World Bulletin / News Desk
“A mosque? Here? Between two Greek navy bases?”
Giannis Ioannidis is a retired businessman leading a 30-strong group of men in military-style clothing who have taken over a downtown Athens premises earmarked as the site for Greece’s first official new mosque in a century.
Now the 74-year-old’s makeshift group of self-described “patriots” has plans to turn it into a homeless shelter -- for Greek people only.
“The mosque will be full of terrorists and it would be located in a former navy base. This is unthinkable,” Ioannidis told Anadolu Agency, claiming “illegal migrants even use the children they bring with them for sympathy or worse”.
Visiting the site where the mosque is set to be built, one is greeted by thick chains and locks which keep unwanted visitors out of the former military base.
People wearing camouflage gear guard the perimeter and no one is allowed in unless they get permission from “The General” -- Ioannidis.
“General is a rank you -- sometimes -- receive from your group while on the battlefield. The people here call me that,” Ioannidis explained.
Although official mosques exist in northern Greece -- in areas such as Thrace where Muslim minorities reside -- until August this year the creation of official places of worship for Muslims in other areas of the country was prohibited.
Almost three months ago, the Greek parliament passed a bill which permitted the creation of official mosques in the Greek capital -- and the first is set to find a home at the abandoned navy facility in the Votanikos area.
Amid dozens of unofficial mosques around Athens, the one in Votanikos will be the first state-backed construction since the 19th century. The Greek government will cover the estimated one-million-euro [$1.09 million] cost.
However, almost three months after the bill passed, building work has yet to begin and Greek officials are seemingly unable to comment on the reason why.
According to Ioannidis, in the almost five months his men have been at the abandoned base, no one from the authorities has tried to stop their activities.
The 30 men -- who say they served in the Greek military’s special forces -- are determined to block the construction of the mosque.
Ioannidis, who says he served as commando in his youth, talked to Anadolu Agency while giving a tour of the premises.
He stated that not only will his group stop the mosque, he and his men are turning the abandoned base into a homeless shelter, albeit one strictly for Greek people.
Playing with a large German Shepherd, one of the many stray dogs that have found shelter in the former base, Ioannidis claimed “Greeks are refugees in their own country, without the right to get asylum.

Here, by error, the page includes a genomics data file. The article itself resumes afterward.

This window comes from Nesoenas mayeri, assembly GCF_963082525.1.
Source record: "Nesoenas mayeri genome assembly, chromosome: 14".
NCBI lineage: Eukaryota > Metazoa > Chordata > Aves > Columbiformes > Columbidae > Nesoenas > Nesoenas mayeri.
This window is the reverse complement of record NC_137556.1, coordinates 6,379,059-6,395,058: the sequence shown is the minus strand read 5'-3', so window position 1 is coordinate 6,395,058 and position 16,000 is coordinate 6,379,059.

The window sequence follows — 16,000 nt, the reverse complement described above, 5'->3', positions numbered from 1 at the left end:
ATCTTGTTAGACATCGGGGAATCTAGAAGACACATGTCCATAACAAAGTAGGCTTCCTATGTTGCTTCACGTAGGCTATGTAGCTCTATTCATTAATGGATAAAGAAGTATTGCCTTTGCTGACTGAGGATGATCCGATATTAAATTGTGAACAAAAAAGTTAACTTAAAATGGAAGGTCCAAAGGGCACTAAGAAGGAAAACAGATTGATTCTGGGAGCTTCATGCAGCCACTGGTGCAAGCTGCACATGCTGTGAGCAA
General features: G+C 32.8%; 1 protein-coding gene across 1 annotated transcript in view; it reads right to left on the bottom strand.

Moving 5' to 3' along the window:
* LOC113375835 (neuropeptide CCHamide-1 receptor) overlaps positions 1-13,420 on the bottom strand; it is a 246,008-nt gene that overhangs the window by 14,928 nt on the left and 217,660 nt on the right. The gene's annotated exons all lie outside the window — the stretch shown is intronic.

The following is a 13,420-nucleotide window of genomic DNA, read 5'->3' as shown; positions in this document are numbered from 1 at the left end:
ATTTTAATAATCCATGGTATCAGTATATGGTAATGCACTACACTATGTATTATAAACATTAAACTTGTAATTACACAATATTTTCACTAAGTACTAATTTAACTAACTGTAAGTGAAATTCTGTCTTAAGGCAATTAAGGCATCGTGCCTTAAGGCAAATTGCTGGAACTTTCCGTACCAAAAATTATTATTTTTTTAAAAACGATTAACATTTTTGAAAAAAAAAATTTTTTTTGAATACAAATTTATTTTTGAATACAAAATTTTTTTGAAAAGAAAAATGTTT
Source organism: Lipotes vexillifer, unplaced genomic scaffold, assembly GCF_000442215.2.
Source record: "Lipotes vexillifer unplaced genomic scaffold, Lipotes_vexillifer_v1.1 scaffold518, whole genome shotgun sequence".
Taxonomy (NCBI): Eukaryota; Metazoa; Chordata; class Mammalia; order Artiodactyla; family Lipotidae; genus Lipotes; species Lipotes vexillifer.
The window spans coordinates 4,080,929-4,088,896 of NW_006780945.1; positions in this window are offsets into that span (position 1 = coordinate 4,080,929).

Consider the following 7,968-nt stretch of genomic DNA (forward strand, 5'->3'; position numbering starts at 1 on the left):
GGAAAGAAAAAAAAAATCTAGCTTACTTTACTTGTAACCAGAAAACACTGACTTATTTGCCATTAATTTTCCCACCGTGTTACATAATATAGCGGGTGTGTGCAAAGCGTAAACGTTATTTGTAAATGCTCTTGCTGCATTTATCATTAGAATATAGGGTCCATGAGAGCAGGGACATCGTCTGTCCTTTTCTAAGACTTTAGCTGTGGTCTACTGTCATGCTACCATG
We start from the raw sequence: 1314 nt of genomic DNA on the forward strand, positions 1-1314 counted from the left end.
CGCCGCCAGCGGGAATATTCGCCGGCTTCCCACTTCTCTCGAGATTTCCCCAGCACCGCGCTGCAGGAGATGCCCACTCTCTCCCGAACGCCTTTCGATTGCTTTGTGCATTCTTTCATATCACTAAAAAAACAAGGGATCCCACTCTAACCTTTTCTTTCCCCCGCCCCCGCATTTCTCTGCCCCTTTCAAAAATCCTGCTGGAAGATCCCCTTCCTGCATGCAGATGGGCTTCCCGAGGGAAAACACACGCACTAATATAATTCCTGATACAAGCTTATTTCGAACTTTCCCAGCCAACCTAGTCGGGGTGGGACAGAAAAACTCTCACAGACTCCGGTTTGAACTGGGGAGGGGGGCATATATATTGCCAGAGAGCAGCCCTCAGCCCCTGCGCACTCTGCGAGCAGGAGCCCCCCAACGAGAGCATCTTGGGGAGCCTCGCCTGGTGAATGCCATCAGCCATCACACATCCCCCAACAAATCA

“They are homeless and hopeless,” he added.
There are currently no official numbers on the amount of homeless people in Greece but according to estimations of various NGOs, there are more than 20,000.
According to International Organization for Migration data, almost 170,000 refugees and migrants arrived in Europe in the first three months of this year, many of them through Greece. However, Ioannidis says he is convinced they are lying about their identities and own fake passports.
A week earlier, the far-right party Golden Dawn demonstrated against the mosque, right outside the naval base. Just a few blocks down there is a camp accommodating more than 2,100 refugees and migrants, mostly of Afghan origin.
However, Ioannidis and his men claim they did not allow any far-right demonstrators to enter the premises and declined to associate themselves with the protest.
“We are not covered with the colors of any political party; we are patriots, that is our only color,” he said. He denied his group was Golden Dawn supporters but also denied being with “dirty anarchists”.
Anadolu Agency contacted numerous Greek government officials but no one was available to comment on the subject.
Although certain far-right actions have occurred in the country, the Greek government and the majority of the people have shown repeated support for the huge numbers of recently arrived refugees and migrants.
Since early October, refugee children are allowed to attend Greek schools in special programs. Local NGOs and individual volunteers visit migrant camps and provide what they can to support those in need.
Recently, the Greek island of Lesbos saw a Nobel Peace Prize nomination for residents who spent the past year saving refugees from the sea. Even though the citizens of Lesbos did not end up winning, they continue to support the 6,000 refugees and migrants stuck on the island.
At the moment more than 61,000 refugees and migrants are stranded in Greece, according to official government numbers; the vast majority of them are Muslims.